The Secretary-General of the Lebanese Hizbullah party-militia, Sayyid Hasan Nasrullah, made an appearance in largely Shiite South Beirut on Tuesday for the first time since 2008, according to al-Hayat writing in Arabic. Via a giant television screen, he addressed a large crowd of tens of thousands, most of whom could not get very close to the stage from which he spoke. The occasion is Ashura or the 10th day of the Muslim month of Muharram, which marks the anniversary of the martyrdom of Imam Husayn, the grandson of the Prophet Muhammad, in 680 AD.
Nasrullah attacked Burhan Ghalioun, the head of the rebel Syrian National Council, which is aiming to overthrow the government of President Bashar al-Assad and the Baath Party.
Nasrullah pointed to Ghalioun’s Dec. 2 interview with al-Arabiya and Agence France Presse, in which the dissident Syrian leader pledged to cut ties with Iran, Hizbullah and the Palestinian Muslim fundamentalist group, Hamas, were the Syrian National Council to come to power.
The Lebanese Shiite leader accused Ghalioun of saying these things in order to gain support from the United States and Israel.
Nasrullah pledged that Hizbullah would remain an armed militia ready to repel Israeli aggression.
(Israel invaded Lebanon in 1982 and occupied the south of the country for 18 years before withdrawing in the face of sustained Hizbullah guerrilla actions; Israel attacked the country again in 2006, saying it was in response to a Hizbullah provocation).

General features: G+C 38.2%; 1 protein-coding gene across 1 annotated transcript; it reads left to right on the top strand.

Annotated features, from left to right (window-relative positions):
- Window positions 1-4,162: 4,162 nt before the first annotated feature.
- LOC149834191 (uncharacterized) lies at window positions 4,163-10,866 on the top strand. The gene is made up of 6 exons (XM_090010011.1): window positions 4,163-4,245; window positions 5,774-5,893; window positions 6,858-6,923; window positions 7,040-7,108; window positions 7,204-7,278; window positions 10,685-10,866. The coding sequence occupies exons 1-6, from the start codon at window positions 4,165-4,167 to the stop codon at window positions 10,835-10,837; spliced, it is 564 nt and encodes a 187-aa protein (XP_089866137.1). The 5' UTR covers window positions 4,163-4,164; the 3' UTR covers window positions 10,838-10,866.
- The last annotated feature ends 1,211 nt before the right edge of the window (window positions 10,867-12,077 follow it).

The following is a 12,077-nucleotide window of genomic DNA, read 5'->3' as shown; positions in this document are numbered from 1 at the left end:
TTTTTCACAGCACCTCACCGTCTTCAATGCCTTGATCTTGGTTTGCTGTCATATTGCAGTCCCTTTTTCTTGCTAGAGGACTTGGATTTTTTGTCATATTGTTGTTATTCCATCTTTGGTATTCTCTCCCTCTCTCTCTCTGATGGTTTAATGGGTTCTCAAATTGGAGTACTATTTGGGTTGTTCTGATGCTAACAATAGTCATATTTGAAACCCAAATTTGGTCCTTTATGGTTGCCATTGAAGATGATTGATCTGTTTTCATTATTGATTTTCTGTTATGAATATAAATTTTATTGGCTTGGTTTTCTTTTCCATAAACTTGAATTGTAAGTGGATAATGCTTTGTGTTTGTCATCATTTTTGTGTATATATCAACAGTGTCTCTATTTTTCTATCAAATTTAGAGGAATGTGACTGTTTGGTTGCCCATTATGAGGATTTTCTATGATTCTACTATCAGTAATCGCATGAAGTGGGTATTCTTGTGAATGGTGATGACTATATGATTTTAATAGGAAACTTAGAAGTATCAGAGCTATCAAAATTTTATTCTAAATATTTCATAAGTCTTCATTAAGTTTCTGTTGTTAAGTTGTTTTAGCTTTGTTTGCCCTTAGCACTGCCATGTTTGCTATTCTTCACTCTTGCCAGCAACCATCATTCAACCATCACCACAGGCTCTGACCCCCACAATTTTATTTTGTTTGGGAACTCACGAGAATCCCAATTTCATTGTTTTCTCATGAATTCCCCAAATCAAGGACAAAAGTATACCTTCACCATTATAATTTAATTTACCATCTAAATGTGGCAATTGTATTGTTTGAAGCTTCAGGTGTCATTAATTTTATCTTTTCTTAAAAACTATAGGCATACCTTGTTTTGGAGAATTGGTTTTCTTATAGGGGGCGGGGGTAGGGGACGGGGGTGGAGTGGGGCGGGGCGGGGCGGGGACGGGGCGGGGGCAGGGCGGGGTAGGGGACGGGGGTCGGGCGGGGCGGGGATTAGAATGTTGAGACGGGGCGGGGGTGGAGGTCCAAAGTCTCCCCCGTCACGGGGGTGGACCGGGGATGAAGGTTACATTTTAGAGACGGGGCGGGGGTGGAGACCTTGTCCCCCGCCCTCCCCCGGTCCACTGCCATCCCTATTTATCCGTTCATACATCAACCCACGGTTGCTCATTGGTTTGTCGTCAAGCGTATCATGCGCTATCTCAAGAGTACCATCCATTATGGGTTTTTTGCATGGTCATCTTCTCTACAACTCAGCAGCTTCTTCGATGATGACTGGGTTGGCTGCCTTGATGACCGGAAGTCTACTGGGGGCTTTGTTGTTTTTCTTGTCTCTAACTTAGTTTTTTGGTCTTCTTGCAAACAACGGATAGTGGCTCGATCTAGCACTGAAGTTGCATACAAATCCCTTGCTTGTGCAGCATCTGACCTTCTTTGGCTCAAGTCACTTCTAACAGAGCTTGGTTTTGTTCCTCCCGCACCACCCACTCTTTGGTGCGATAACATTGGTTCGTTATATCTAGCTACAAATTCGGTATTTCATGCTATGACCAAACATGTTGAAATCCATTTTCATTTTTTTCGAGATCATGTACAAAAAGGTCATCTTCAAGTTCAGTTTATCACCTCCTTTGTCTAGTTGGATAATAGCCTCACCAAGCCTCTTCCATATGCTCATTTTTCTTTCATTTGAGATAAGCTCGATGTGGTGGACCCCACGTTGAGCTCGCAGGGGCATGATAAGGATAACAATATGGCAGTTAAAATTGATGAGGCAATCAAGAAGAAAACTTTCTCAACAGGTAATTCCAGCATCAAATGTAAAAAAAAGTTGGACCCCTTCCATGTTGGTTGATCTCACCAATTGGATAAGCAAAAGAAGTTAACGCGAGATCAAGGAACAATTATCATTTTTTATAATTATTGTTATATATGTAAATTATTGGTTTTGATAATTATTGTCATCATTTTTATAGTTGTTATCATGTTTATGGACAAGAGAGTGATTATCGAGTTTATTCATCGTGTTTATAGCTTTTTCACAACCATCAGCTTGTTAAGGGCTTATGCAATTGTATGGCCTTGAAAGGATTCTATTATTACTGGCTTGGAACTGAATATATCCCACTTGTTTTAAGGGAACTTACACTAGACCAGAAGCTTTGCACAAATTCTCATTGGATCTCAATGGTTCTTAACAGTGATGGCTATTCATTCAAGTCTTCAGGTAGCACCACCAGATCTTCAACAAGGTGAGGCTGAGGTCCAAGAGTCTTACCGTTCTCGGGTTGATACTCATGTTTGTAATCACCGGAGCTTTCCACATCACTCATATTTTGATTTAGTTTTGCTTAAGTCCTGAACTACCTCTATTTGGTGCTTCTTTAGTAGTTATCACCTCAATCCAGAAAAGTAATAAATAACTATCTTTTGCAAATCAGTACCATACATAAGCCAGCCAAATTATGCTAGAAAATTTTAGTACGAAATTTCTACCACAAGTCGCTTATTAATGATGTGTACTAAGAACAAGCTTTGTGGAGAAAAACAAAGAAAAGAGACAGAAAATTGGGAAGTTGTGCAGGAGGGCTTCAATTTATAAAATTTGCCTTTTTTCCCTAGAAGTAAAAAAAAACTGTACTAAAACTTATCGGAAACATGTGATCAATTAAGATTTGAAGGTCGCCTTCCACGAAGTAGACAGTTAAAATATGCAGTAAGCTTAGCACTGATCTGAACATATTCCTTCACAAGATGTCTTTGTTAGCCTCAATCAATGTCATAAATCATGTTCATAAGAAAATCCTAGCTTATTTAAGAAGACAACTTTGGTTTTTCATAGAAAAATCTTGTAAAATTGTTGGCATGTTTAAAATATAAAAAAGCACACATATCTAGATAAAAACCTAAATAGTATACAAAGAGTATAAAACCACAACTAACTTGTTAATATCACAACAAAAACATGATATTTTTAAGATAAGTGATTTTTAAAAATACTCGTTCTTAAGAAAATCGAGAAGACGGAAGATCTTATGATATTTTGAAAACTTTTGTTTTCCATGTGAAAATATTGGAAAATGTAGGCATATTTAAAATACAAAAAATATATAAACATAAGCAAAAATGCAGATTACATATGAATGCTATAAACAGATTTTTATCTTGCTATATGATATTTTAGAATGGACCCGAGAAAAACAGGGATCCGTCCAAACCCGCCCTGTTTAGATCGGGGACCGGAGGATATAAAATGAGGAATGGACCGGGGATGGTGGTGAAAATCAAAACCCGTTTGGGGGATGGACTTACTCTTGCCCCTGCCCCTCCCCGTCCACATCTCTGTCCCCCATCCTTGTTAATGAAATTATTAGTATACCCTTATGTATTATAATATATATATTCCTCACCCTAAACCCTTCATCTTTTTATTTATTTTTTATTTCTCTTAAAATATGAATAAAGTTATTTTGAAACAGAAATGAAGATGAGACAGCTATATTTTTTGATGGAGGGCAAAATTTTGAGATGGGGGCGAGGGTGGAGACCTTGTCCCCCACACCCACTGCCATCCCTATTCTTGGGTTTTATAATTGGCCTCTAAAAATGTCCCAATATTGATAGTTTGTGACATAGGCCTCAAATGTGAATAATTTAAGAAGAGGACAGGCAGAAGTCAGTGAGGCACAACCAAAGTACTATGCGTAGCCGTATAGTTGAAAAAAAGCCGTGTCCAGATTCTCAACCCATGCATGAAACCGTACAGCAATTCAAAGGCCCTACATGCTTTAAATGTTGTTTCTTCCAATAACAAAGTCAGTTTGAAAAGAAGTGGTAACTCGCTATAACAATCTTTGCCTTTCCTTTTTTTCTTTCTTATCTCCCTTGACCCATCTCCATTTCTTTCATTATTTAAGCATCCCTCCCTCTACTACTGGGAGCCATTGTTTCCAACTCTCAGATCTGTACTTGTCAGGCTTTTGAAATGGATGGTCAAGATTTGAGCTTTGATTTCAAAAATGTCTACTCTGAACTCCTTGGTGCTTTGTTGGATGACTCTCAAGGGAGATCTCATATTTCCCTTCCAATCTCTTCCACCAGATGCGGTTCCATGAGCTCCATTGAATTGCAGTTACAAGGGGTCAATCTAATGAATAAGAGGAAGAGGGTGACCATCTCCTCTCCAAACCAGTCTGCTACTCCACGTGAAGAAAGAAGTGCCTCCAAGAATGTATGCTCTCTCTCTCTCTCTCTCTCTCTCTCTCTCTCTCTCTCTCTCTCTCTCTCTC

The appearance of Nasrullah was, according to MP Amine Wehbe, a desperate attempt to galvanize his party’s supporters at a time when both his foreign patrons, Iran and Baathist Syria, are facing difficulties because of the Upheavals of 2011.
If the Baathist regime in Syria fell, Hizbullah would lose not only a patron but also its supply route whereby its stock of rockets is replenished.
On the other hand, Ghalioun’s pledges to cut off Hizbullah and Hamas mean nothing at this stage. If the Syrian revolutionaries win, a Sunni fundamentalist government might well come to power at the ballot box, and they would likely be big fans of Hamas in Gaza, at the least.
Nasrullah’s strident stance in favor of the brutal Baath government risks alienating the party’s Arab supporters throughout the Arab world.